5 time-saving techniques that will make your life 10x easier

In today’s time-starved society, sacrifices need to be made.

A million different things are vying for your attention. You only have so much time and energy to pursue a number of them. Anytime you’re presented with an activity, you have three options to choose from: start, stop, or continue.

The question is, which door do you walk through? At first glance, the answer may seem obvious. Start or continue the actions that give the greatest output, and drop everything else.

But in reality, your time ends up getting swallowed by all the little things. They take up precious hours that could have been put to better use. Maybe it means doing something unnecessary, enduring an unexpected hassle, or working on something that at first glance seemed simple.

When you find ways to get rid of those small annoyances, you can change your life in big ways. All of a sudden, it feels like your time has been freed up. It’s as if a burden has been lifted off your shoulders.

Here are five techniques you can use to make your life 10x easier:

1. Apply the Minimum Effective Dose to get the desired result.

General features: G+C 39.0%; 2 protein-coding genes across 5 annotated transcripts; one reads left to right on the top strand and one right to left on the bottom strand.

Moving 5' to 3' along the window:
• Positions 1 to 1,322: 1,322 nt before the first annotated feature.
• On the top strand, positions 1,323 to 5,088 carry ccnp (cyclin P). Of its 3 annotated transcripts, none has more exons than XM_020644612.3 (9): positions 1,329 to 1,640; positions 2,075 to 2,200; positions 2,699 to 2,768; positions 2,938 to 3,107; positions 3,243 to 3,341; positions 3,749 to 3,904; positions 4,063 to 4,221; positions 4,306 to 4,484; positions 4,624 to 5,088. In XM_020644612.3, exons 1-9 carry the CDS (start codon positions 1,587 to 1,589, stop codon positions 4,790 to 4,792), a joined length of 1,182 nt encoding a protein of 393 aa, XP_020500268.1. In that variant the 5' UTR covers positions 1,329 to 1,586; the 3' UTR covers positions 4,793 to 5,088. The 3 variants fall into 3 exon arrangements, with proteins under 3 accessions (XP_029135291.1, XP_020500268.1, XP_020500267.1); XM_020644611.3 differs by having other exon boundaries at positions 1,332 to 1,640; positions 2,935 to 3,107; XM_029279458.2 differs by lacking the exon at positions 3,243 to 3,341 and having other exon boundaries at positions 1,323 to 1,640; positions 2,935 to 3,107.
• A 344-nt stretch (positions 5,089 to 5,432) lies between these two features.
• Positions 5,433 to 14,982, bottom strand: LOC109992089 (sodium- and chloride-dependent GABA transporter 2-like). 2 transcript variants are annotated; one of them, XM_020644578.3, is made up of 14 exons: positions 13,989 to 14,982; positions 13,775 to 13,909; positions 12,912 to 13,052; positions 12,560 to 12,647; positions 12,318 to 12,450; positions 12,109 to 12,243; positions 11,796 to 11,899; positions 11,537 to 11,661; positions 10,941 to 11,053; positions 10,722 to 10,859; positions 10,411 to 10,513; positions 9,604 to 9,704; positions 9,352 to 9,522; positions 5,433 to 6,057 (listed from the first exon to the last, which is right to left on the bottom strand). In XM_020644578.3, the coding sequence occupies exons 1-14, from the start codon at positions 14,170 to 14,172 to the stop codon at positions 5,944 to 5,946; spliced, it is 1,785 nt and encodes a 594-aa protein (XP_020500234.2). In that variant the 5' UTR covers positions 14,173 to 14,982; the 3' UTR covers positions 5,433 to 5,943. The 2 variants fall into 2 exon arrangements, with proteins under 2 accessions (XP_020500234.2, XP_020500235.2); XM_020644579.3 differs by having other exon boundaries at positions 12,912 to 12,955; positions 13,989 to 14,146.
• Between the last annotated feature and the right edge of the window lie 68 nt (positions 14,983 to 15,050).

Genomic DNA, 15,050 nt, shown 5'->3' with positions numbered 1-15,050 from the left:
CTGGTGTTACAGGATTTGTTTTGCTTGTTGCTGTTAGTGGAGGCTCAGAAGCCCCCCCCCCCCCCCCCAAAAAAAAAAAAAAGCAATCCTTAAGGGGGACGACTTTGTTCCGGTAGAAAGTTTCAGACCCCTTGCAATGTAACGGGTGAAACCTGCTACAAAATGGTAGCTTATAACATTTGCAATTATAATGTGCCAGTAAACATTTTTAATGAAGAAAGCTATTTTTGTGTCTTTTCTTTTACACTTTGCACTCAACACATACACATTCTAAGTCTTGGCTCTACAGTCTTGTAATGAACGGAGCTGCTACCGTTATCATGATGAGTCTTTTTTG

In pharmacology, the minimum effective dose is the smallest drug dosage needed to achieve the desired response in most patients. Any additional amount is redundant and could even lead to harmful effects.

In life, not everything needs to be mastered to perfection. You don’t need to master folding laundry. You don’t need to count every single calorie you ingest. You don’t need to spend an extra ten hours taking something from great to perfect.

Sometimes, good enough is enough. In your work, there comes a point where you’re better off sending it out rather than spending more time on it. Doing or consuming more than necessary can end up costing you valuable time, energy, and opportunity costs.

2. Instead of trying to remember something, write it down.

I came across an interesting proverb: “The faintest ink is more powerful than the strongest memory.” In other words, writing it down is infinitely better than trying to remember something. Jot it down on paper, type it out, set up a reminder — whatever you choose, put your notes someplace where you can refer to it later.

Stop relying on your memory. Not only is it easy to forget things, but an overload of facts causes stress in the brain. It’s like juggling different items in your mind — it’s only a matter of time before one of them falls down.

Set up a system to keep track of what you need to do. Being organized helps you finish your most important tasks. It also keeps you calm, because you know you’re on top of everything.

3. Implement the 2-minute rule.

If something takes two minutes or less, just do it. Like ripping off a band-aid, you’ll save time in the long run by quickly finishing a short task. A 2-minute task may involve organizing a file, reading an email, or putting away the dishes.

Often, we spend a lot of time thinking, planning, or wanting to do something. The actual task, however, might actually take less time than we think. Once we complete it, we can cross it off and move on to something else.